Stack Overflow is a community of 4.7 million programmers, just like you, helping each other.

Join them; it only takes a minute:

Sign up
Join the Stack Overflow community to:
  1. Ask programming questions
  2. Answer and help your peers
  3. Get recognized for your expertise

Having just spent two amazingly frustrating hours formatting some hidden fields to bind properly to action method parameters -- the second time I've had this experience in the last week -- I'm now very curious as to why the MVC architects chose the particular binding convention that they did for lists (and dictionaries) of objects.

Here's my painfully gathered understanding of the format expected by the default binding engine. In my example I want to bind to a List, where the CustomClass type exposes a public property called PropertyName:

<input type="hidden" name="prefix[idx].PropertyName" value="PropertyName[idx] Value" />

prefix is the ViewDataDictionary.TemplateInfo.HtmlPrefix, if one has been defined.

I find it deeply counter-intuitive to start the reference to something with the indexing information (i.e., the [idx] piece). I also find it disturbing that nowhere in this construct do I make reference to the name of the action method parameter to which I'm binding. That seems to be in direct contrast to what happens with, say, a primitive model property:

<input type="hidden" name="Text" value="something" />

public ActionResult SomeActionMethod( string Text )...

I understand I can roll my own model binder in MVC. That doesn't seem like a profitable use of my time, although spending hours trying to puzzle out the correct format for hidden fields isn't profitable either :), so maybe I'll try that. I also know that I can let MVC do all the heavy lifting by creating a type template using @Html.HiddenFor(), and then outputting instances of CustomClass though a simple partial view that has CustomClass as a model and the single line @Html.DisplayForModel(). But that seems like going the long way around the barn, too. Besides, there are limitations to using the @Html.Hidden helpers (e.g., they "helpfully" raid the cache after postback to fill in values, so writing @Html.Hidden("fieldname", value) doesn't guarantee value will end up being output -- you may get the older value in the cache instead, which was another hour-long annoyance today).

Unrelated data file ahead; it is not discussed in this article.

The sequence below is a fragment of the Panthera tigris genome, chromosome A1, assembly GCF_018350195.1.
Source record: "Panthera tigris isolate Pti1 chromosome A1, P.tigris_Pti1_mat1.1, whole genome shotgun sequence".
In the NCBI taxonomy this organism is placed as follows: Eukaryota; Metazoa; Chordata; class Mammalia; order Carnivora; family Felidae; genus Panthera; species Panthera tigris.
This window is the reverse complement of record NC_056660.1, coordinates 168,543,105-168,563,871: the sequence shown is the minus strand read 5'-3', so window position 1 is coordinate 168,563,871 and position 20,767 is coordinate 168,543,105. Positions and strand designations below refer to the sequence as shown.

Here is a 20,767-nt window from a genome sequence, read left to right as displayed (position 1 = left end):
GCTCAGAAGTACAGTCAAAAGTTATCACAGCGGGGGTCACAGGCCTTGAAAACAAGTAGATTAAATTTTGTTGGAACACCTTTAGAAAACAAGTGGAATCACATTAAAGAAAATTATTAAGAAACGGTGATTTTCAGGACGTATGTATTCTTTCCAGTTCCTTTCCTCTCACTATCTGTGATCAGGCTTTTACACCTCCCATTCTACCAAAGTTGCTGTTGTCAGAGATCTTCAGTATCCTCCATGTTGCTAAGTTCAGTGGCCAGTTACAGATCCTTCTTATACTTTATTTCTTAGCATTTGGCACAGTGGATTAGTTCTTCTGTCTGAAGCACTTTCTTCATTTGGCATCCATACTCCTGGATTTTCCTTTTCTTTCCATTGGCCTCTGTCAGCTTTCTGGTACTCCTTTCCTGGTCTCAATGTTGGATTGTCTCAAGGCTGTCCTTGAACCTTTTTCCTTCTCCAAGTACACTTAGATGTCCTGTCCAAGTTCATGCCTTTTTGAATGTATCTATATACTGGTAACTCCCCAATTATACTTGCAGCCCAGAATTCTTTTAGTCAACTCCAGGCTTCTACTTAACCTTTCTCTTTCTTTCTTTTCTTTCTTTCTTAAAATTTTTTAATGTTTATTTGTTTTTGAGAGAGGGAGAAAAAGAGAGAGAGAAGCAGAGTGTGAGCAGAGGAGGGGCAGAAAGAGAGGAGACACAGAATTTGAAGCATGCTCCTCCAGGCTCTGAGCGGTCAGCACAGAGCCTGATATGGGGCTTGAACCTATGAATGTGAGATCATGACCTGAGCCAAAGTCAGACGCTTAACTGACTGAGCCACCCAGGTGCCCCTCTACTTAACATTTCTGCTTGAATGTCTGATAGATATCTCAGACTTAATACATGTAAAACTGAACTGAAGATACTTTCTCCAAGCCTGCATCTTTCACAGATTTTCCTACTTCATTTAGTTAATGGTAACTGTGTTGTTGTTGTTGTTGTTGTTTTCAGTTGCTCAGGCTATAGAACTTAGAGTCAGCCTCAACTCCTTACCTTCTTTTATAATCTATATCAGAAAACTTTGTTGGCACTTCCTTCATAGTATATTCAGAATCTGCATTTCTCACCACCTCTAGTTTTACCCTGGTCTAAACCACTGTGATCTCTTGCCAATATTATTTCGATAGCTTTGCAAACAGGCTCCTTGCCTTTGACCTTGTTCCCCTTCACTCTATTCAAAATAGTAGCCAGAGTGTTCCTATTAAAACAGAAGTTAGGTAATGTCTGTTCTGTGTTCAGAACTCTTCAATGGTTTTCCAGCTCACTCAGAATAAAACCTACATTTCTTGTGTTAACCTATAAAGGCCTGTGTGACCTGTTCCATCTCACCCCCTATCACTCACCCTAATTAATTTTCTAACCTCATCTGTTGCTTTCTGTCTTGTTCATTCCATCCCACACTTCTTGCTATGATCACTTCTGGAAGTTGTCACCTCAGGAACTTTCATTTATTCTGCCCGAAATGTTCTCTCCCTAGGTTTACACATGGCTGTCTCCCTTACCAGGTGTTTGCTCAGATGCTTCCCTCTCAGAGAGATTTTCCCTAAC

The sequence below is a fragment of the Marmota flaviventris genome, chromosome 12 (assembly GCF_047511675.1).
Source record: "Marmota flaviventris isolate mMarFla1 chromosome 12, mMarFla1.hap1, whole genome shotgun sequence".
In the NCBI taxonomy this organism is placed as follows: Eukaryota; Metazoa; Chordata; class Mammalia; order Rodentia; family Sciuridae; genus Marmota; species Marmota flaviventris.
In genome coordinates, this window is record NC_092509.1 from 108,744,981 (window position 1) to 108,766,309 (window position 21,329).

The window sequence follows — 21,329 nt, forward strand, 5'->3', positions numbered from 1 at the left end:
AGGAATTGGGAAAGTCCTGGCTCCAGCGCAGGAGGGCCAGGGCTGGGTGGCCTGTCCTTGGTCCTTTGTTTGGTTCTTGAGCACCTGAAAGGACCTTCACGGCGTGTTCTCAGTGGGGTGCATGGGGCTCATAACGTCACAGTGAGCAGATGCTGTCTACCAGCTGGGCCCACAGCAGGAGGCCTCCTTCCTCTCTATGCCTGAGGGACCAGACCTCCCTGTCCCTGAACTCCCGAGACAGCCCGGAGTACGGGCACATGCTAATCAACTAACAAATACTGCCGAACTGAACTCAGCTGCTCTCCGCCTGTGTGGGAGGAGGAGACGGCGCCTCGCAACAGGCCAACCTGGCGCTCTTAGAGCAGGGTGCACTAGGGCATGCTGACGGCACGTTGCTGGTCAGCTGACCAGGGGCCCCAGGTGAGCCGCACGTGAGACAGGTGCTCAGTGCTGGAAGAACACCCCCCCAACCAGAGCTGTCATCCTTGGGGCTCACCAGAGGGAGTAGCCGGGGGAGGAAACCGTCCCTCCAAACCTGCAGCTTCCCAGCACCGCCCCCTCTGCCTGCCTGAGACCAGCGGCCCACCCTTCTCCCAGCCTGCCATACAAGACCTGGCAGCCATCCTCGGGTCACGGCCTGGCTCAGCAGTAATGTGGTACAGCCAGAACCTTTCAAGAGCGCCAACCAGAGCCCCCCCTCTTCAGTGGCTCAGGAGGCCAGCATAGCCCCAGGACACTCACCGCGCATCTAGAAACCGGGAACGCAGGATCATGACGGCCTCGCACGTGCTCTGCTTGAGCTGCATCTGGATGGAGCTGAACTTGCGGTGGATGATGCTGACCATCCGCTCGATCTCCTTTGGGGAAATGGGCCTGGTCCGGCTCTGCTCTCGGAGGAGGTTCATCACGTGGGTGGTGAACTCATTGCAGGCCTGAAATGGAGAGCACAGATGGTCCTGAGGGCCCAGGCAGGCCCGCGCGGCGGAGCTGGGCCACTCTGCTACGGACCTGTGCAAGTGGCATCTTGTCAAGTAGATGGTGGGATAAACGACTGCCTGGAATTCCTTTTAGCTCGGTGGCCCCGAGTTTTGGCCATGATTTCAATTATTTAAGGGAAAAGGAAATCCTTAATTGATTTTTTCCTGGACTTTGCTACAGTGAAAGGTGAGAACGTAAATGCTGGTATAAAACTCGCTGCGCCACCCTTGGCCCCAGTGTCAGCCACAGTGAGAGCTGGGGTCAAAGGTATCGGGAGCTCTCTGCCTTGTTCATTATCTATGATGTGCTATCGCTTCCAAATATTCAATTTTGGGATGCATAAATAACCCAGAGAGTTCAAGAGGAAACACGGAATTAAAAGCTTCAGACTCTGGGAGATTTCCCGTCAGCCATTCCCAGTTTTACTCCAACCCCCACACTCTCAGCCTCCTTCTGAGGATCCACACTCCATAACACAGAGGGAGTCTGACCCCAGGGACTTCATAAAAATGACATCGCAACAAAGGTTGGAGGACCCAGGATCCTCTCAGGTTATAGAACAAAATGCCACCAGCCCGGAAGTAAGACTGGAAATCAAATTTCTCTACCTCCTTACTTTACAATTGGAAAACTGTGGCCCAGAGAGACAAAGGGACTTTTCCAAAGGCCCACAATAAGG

But I'm mostly just curious why this format was chosen. Why not something more C/C++/C#/VB like:

<input name="prefix.ParameterName.PropertyName[idx]" />


Good point on where I put the index parameter in my example. You're right, the property isn't indexed, the containing class is.

However, that doesn't change the basic situation. Why isn't the syntax something like:

<input name="prefix.ParameterName[0].PropertyName" />

The standard syntax ignores the parameter name with collections of custom types, and "guesses" the custom type from the property names. That's there must be a story or choice behind it :).

share|improve this question
Sorry if this is a dumb question, but can you clarify what you mean by "ViewDataDictionary.TemplateInfo.HtmlPrefix"? – McGarnagle Apr 1 '12 at 4:42
@dbaseman - HtmlPrefix is what allows templates to properly format the name fields when they are bound in a collection. – Erik Funkenbusch Apr 1 '12 at 4:47

Actually, it makes perfect sense. The index is into the collection, not the property. You don't have a collection of PropertyName, you have a Collection of CollectionName[] that has a PropertyName.

To put this another way:

public class Foo { public string Bar { get; set; } }

var foos = List<Foo>();

for (var i = 0; i < foos.Length; i++)
     var prop = foos[i].Bar;  // This is the important bit

That's exactly what happens in the model binder.

When the model binder deserializes the post values, it has to know which collection to insert the values into, and it has to know what index each item is for. So it has to know to create a Collection of Foos, of x number of items, and which indexes each Bar is associated with.

share|improve this answer
This is described in detail – Erik Philips Apr 1 '12 at 7:36
Thanks for the link, Erik. As I tried to explain in my edit I don't think the article answers my basic question, though. I wonder if the standard binding isn't an artifact of how the binder treats the model class? By that I mean the binder doesn't look for: <input type="hidden" name="Model.PropertyName" /> when binding. It cuts down on required verbosity by assuming the target type is whatever the Model is. Perhaps the MVC team simply "recycled" the model class binder rather than create another one. – user553671 Apr 1 '12 at 16:00

Your Answer


By posting your answer, you agree to the privacy policy and terms of service.